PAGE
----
April 21, 2006

PROJECT DAY LILY
The book, Project Day Lily, by Garth L. Nicolson, Ph.D and Nancy L. Nicolson, Ph.D. chronicles the events surrounding the "Gulf War Syndrome” suffered by over 150,000 veterans (and tens of thousands dead) without proper acknowledgment or treatment to keep secret the origin of their illnesses. Were our Armed Forces exposed to chemical and biological toxins that were supplied, in part, by a sinister network of rogue bureaucrats, intelligence operatives and scientists? This is the story of how one of these biological agents was found by two American scientists as part of a massive testing program and how various academic and government employees did everything in their power to keep this information secret. (website)

Some comments on the book:

Being a health professional for 40 years, I have always held scientific research and discovery in respect. However, since personally experiencing the ravages of a chronic Mycoplasma infection, receiving help and guidance from the Nicolsons over the past 10 years and in turn helping others, I now have a slightly different perspective. The Nicolsons are great storytellers of intrigue and menace in the scientific research world. Breaking the mold of traditional suspense novels, Project Day Lily is based on fact--many facts of which I can attest. The book is simultaneously intelligent and believable. It is intricately layered with remarkable research and detail from the opening pages to the conclusion. It is a fascinating, absorbing, eye-opening page-turner. Project Day Lily has alerted me of the danger that public policy could easily become the captive of the scientific technologically elite. I suspect that it may be happening more than any of us would want to know. And God help those of us who are unsuspecting victims!
Sharon Briggs, M.S.N., R.N., Mycoplasma Support, Shasta CFIDS

In "Project Day Lily" the Nicolsons tell their personal saga that is intertwined with major events and forces in recent American history. This linear narrative testifies about the strength of authors' perceptions and convictions. It is also a story of transformation of a couple of scientists into advocates for causes that they believe in so deeply.
Stanimir Vuk-Pavlovic, Ph.D., Professor of Biochemistry and Molecular Biology, Mayo Clinic Graduate School

This is a saga of two researchers in pursuit of the truth who were pulled into the black hole of treacherous global affairs and politics and their excruciating struggles for survival. How many more Galileos and Darwins will have to suffer? Their chronicle keeps a reader in suspense from the beginning to the end. I cannot wait for a film version of it.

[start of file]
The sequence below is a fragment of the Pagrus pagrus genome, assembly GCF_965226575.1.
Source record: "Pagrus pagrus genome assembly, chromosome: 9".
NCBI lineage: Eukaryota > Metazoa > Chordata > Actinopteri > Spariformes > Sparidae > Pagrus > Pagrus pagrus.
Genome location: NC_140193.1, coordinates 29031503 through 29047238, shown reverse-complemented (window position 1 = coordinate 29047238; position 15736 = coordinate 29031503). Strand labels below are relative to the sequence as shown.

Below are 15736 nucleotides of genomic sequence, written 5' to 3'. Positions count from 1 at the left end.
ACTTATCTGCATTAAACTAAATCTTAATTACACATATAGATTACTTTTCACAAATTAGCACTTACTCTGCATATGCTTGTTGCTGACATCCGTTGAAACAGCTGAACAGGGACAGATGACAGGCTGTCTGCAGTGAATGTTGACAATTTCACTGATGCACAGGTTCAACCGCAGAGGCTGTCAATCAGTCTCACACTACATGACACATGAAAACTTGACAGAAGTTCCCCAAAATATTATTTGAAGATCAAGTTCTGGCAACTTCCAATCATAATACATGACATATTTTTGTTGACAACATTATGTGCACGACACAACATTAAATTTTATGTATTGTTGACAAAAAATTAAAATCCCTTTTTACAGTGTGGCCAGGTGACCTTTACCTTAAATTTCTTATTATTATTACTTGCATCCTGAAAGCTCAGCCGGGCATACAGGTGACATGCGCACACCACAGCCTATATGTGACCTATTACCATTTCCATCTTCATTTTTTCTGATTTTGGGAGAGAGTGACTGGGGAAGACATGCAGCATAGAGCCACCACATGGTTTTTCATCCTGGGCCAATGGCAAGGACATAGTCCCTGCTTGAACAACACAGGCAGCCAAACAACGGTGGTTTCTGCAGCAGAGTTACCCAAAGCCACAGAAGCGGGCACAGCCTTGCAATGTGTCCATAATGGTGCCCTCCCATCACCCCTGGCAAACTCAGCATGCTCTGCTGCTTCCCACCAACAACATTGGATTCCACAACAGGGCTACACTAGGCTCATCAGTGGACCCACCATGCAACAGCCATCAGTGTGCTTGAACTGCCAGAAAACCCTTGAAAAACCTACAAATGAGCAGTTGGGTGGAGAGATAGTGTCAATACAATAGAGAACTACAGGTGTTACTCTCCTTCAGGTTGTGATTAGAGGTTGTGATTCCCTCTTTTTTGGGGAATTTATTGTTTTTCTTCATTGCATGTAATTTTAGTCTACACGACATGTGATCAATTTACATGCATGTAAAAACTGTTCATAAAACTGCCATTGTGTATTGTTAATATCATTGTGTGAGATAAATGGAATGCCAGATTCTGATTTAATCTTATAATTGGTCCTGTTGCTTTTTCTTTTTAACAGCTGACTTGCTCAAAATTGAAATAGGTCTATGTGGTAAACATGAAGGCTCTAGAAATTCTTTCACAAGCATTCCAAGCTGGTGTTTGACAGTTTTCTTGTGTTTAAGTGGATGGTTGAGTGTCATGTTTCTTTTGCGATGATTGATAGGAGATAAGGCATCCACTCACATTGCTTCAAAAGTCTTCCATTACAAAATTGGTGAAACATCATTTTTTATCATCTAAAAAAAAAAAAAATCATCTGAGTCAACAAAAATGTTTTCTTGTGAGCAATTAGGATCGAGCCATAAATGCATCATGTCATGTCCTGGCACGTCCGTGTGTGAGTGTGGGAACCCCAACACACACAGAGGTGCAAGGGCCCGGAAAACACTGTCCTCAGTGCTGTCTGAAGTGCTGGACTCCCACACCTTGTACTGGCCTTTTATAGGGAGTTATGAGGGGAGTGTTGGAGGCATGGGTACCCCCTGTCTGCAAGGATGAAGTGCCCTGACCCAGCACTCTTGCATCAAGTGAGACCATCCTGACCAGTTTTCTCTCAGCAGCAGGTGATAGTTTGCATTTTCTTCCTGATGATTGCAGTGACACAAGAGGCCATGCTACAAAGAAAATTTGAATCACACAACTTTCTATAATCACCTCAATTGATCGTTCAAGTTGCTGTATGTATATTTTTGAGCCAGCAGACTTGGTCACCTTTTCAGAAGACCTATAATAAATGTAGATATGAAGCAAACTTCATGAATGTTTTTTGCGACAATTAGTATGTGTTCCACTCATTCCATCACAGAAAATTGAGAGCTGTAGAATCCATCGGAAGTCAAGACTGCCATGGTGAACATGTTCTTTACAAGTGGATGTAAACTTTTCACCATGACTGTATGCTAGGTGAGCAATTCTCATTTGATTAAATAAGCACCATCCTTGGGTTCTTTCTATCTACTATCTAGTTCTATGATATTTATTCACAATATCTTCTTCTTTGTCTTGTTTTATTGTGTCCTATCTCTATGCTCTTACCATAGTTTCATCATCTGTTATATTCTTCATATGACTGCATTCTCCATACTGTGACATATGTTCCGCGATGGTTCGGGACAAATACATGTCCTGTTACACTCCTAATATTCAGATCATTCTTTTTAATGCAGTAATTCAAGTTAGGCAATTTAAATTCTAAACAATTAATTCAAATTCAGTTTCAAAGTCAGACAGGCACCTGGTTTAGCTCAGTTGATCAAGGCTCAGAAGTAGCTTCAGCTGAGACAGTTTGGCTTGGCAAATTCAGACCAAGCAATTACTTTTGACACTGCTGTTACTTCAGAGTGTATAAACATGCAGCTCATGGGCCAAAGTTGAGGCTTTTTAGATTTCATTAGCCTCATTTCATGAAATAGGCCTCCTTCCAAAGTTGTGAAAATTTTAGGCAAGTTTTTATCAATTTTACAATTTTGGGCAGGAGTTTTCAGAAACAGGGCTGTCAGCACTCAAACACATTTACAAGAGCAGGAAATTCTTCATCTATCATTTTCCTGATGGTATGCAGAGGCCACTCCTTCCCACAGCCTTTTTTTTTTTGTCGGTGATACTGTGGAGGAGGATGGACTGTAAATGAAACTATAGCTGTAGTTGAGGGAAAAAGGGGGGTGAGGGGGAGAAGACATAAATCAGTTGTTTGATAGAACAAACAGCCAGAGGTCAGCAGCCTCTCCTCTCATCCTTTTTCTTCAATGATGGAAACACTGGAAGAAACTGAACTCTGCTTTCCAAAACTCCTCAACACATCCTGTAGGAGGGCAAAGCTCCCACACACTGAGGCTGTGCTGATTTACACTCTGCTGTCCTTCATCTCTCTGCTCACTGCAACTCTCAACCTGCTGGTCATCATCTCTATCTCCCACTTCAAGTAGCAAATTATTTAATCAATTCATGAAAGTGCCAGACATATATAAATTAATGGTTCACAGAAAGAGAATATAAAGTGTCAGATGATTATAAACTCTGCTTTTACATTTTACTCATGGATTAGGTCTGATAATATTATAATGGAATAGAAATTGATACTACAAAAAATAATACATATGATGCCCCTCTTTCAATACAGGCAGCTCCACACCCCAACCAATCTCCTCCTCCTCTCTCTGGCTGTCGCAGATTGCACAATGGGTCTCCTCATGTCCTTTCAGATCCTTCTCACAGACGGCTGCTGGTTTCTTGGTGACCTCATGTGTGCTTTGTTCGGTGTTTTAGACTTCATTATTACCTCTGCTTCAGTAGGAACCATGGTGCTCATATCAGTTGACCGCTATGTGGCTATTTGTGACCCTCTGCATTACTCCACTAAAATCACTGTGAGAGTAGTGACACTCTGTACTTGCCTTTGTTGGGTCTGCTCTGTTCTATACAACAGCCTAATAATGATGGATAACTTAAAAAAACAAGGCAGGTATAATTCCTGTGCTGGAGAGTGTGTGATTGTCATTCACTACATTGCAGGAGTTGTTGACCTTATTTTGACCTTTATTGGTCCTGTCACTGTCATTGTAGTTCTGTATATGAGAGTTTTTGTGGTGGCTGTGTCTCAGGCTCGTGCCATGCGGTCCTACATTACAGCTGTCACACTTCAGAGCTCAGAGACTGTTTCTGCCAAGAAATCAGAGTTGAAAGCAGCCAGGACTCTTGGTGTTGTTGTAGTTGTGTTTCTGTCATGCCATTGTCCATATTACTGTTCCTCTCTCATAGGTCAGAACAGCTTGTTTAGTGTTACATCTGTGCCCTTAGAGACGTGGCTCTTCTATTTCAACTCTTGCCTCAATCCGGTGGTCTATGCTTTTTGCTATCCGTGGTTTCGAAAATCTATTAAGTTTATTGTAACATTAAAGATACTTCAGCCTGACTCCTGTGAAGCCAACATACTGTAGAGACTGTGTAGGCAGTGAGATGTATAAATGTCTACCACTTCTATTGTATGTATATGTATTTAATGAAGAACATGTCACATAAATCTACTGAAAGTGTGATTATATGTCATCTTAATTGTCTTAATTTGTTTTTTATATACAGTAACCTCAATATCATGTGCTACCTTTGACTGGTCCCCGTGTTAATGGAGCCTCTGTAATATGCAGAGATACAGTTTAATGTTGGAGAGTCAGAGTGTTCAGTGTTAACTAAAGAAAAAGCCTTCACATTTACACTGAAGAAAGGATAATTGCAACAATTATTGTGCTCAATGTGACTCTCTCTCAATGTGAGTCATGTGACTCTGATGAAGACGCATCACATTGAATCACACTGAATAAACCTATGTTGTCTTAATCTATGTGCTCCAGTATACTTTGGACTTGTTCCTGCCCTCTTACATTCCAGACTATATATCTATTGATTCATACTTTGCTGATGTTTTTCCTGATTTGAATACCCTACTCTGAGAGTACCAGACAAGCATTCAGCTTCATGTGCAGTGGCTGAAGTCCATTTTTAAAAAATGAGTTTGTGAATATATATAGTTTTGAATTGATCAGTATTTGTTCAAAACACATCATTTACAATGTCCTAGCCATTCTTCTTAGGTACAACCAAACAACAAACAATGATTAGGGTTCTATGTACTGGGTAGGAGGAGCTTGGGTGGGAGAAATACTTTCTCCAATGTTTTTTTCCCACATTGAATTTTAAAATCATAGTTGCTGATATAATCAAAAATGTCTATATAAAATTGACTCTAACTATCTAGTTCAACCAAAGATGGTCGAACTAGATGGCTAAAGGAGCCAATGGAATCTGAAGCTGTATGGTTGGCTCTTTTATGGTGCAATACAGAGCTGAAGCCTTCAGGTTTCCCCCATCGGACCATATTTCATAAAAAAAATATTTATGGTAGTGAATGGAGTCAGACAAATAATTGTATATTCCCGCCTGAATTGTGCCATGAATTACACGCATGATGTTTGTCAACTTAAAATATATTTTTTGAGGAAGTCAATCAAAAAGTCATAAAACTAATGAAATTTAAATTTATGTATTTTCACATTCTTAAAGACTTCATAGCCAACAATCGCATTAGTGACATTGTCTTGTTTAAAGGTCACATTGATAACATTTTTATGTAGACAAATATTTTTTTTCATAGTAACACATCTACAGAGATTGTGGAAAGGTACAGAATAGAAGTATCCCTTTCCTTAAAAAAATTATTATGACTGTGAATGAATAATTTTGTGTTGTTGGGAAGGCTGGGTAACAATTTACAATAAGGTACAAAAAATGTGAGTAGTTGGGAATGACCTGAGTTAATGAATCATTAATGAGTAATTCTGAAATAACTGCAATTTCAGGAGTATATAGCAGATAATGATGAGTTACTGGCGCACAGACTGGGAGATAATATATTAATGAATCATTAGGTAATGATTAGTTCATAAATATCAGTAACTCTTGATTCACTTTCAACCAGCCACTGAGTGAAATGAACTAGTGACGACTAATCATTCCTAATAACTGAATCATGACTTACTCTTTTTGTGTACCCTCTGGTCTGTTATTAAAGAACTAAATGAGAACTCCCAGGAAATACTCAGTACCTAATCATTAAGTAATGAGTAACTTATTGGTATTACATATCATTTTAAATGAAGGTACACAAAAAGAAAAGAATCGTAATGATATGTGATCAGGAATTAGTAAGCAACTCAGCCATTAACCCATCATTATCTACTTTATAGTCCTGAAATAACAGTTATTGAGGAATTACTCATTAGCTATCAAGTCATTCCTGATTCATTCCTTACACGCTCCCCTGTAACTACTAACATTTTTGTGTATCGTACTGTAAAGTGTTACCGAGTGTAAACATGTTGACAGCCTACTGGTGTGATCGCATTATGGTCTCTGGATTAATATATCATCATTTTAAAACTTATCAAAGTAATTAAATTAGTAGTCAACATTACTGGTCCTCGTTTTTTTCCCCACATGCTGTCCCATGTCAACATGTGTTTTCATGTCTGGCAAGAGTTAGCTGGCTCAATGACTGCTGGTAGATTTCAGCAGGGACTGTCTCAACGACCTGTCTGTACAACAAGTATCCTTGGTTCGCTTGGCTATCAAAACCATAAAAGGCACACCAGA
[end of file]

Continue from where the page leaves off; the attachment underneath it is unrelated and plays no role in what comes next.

Tae H. Ji, Ph.D., Professor of Chemistry and Molecular Biology, University of Kentucky

I received the very first draft and read it with increasing amazement as I was going along. I knew Garth Nicolson from his days at the Salk Institute and knew he was (is) of sound mind. The implications, medical and political, of what is revealed in "Project Day Lily" are major. If you are interested in Chronic Fatigue Syndrome, Fibromyalgia, or the problems of our Veterans with Gulf War Syndrome, you will want to read this book, think, and wonder.
Roger Guillemin, M.D., Ph.D., Distinguished Professor, Nobel Laureate in Medicine, The Salk Institute

During the first Gulf Conflict, Operation Desert Storm, nearly every level of government, the military, and the American people assumed that Iraq had completely failed to deploy or initiate the use of biological weapons. Leading up to the war, I directed the military component of a joint biological detection project with scientist from Stanford Research Institute. At the conclusion of the combat, even after being presented with evidence that suggested biological agents had indeed found their way to the battlefield, I dismissed the reports of Gulf War Illness. That is, until soldiers in my command and their families developed illnesses that could only be attributed to their service in the Gulf or their association with people and material that had been returned from Iraq. In my search for the truth, I met Dr. Garth Nicolson. He was a lone, and much maligned, voice in the quest for a cure. Project Day Lily is a riveting and profound essay on what really happened. It’s time the public knew.
Gerald Schumacher, Colonel, U.S. Army Special Forces (ret)

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